HIGHLIGHTS

Captures


Oct 31
1-Common Yellowthroat
2-Northern Cardinal
1-"Yellow" Palm Warbler (2nd record for TTPBRS)
Nov 1
11-Slate-colored Junco
2-American Goldfinch

Observations

Oct 30

1000-Long-tailed Duck
360-Bufflehead
1-Northern Harrier
5-Bonaparte's Gull
1-Northern Saw-whet Owl
1-Hairy Woodpecker
4-Horned Lark
1-Northern Shrike (2nd record for TTPBRS, although a regular winter bird in the park)
6-Snow Bunting
Oct 31
5-Northern Pintail
2-Peregrine Falcon
12-Dunlin
28-American Pipit
Nov 1
3-White-winged Scoter
4-Redhead

Birds Banded: Aug 5-Nov 3
06-4,368
05-4,214
04-3,799

Species Recorded: Aug 5-Nov 3
06-173
05-177
04-167

Dan Derbyshire
Coordinator, Tommy Thompson Park Bird Research Station (TTPBRS)
Toronto and Region Conservation
News and Sightings: http://ttpbrs.blogspot.com

10/29/2006

Fall Migration at TTPBRS- October 21-27, 2006


Banded Slate-colored Junco (©D.Derbyshire)

The week began with a major concentration of late fall migrants, as kinglets, creepers and a variety of sparrows were abundant. A total of 211 birds were banded and 52 species were documented. Overhead, blackbirds were on the move as 3,500 were tallied (mostly Red-winged Blackbirds with some Rusty Blackbirds and grackles mixed in). Also on the day were observations of Green Heron, Eastern Bluebirds and a Dickcissel! There was no coverage on the 22nd due to weather. The winds were strong from the south on the 23rd, which limited diurnal migration, although birds were still plentiful at ground level. Forty-one birds were banded on the 24th, the bulk of which were Hermit Thrushes and Golden-crowned Kinglets. Highlight of the day was a final tally of 46 American Crows, an unusual concentration of this species for the spit. October 25th featured an influx of Bufflehead and Long-tailed Duck, among other waterfowl species. Also recorded were the first American Tree Sparrows of the fall and a sharp increase in numbers of Slate-colored Juncos (140 observed). Cold and calm conditions occurred on the 26th which led to a moderate movement of birds. A total of 71 birds were banded and the first Long-eared Owl and Snow Buntings of the fall were observed. The conditions were good for migrating Northern Saw-whet Owls as 37 were captured that evening and overnight (36 banded, 1 foreign recovery). Slate-colored Juncos and American Tree Sparrows were the most conspicuous species on the following morning when 52 birds were banded. Two roosting Northern Saw-whets were found in the dense willow thicket, raising our cumulative species total to 172 for the season.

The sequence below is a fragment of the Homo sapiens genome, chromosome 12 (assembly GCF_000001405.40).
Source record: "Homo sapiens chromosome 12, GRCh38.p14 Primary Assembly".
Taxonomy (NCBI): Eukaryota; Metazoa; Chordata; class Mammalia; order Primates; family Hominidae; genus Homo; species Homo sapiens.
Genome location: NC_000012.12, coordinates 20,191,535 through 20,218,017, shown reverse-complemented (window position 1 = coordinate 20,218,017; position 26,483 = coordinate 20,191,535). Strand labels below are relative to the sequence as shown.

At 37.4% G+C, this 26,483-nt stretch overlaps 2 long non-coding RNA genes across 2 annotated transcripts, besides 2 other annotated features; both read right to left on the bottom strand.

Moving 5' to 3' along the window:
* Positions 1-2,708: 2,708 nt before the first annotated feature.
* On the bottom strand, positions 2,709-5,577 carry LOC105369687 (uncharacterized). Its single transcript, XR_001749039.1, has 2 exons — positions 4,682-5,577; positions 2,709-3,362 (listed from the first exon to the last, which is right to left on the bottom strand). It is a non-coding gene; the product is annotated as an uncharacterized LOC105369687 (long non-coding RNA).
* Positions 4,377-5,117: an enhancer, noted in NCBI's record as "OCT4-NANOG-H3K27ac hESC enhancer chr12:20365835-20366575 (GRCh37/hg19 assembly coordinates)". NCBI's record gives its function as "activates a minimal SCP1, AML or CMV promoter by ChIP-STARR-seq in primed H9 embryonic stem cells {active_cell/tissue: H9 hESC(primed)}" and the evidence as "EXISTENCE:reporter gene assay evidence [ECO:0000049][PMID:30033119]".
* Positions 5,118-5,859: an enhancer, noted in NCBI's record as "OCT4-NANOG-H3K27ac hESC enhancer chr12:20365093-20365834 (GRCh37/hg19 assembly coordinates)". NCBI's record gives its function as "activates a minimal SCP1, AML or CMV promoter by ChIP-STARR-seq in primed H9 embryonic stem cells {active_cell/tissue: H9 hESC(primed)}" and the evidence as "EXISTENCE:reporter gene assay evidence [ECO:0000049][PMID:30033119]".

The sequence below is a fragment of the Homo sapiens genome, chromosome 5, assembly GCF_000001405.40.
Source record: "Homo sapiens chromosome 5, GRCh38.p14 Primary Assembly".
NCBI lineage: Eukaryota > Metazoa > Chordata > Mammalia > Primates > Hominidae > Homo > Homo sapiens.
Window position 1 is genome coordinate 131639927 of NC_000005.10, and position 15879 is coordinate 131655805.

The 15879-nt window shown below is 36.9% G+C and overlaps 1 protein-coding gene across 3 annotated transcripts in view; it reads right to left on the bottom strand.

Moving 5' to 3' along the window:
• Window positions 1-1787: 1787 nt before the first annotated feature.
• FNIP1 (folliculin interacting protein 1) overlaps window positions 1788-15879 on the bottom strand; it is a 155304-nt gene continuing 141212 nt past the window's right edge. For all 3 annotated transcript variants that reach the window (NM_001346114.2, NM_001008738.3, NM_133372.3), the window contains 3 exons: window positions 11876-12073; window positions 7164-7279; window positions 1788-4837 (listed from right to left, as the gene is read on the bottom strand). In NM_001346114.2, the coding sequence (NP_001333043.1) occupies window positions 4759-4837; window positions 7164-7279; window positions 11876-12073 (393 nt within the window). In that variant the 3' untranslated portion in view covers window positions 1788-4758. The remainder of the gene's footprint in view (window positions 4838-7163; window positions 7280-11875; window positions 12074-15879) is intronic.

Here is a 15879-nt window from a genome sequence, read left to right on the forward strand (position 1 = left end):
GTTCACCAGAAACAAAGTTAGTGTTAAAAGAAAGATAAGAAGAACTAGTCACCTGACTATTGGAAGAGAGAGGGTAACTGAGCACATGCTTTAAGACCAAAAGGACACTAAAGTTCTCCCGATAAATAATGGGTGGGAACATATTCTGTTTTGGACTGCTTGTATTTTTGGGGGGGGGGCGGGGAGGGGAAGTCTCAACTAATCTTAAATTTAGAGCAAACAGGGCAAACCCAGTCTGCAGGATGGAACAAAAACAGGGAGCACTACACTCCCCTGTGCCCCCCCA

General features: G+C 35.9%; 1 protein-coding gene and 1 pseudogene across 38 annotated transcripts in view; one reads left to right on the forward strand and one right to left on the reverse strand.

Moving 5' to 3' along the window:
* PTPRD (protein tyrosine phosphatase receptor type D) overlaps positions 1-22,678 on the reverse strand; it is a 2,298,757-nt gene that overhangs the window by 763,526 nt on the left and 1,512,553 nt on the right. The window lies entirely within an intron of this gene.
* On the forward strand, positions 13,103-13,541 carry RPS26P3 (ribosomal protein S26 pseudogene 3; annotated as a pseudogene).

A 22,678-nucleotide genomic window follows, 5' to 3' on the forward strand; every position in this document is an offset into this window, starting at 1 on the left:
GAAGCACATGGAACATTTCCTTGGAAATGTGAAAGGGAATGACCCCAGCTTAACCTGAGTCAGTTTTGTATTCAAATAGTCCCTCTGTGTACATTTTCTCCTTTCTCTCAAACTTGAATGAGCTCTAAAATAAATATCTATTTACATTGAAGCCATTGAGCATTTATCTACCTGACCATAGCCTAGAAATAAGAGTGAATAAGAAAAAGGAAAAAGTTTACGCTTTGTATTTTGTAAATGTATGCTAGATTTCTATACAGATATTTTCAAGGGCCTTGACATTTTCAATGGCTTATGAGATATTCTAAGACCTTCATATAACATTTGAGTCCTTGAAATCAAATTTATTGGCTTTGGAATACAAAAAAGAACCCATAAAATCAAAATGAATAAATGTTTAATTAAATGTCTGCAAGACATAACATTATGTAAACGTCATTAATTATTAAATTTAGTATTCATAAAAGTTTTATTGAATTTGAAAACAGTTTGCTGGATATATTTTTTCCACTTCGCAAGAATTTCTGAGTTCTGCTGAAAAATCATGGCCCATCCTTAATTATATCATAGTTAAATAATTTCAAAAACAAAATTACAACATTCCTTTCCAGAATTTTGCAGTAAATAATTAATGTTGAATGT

Overall, it was a fantastic week of monitoring and research at Tommy Thompson Park with plenty of birds in the skies, on land and water, and even in the dark of night!

HIGHLIGHTS

Captures

Oct 21

113-Golden-crowned Kinglet
39-Ruby-crowned Kinglet
20-Hermit Thrush
1-Black-throated Blue Warbler (record late, prev. record Oct 16, 2003)
4-Fox Sparrow
5-Swamp Sparrow
Oct 24
14-Hermit Thrush
1-Eastern Towhee
Oct 25
2-American Tree Sparrow
Oct 26
10-American Tree Sparrow
6-Fox Sparrow
12-Slate-colored Junco

Observations

Oct 21

10-Great Blue Heron
1-Green Heron
260-Golden-crowned Kinglet
100-Ruby-crowned Kinglet
2-Eastern Bluebird
50-Hermit Thrush
100-American Pipit
1-Magnolia Warbler (record late, prev. record Oct 14, 2005)
1-Orange-crowned Warbler
1-Dickcissel (2nd record for TTPBRS)
3500-Unidentified Blackbirds (mostly Red-winged)
Oct 23
1-Bald Eagle
Oct 24
1-Northern Goshawk
3-American Coot
46-American Crow
40-Hermit Thrush
Oct 25
25-Long-tailed Duck
40-Bufflehead
4-Northern Harrier
13-Sharp-shinned Hawk
3-Red-tailed Hawk
1-House Wren
140-Slate-colored Junco
Oct 26
135-Long-tailed Duck
1-Long-eared Owl
3-Snow Bunting
Oct 27
35-American Tree Sparrow
11-Fox Sparrow
105-Slate-colored Junco

Birds Banded: Aug 5-Oct 27
06-4302
05-4007
04-3700

Species Recorded: Aug 5-Oct 27
06-172
05-173
04-165

Dan Derbyshire
Coordinator, Tommy Thompson Park Bird Research Station (TTPBRS)
Toronto and Region Conservation

10/22/2006

Fall Migration at TTPBRS- Oct 14-20, 2006


Herring Gull (© D.Derbyshire)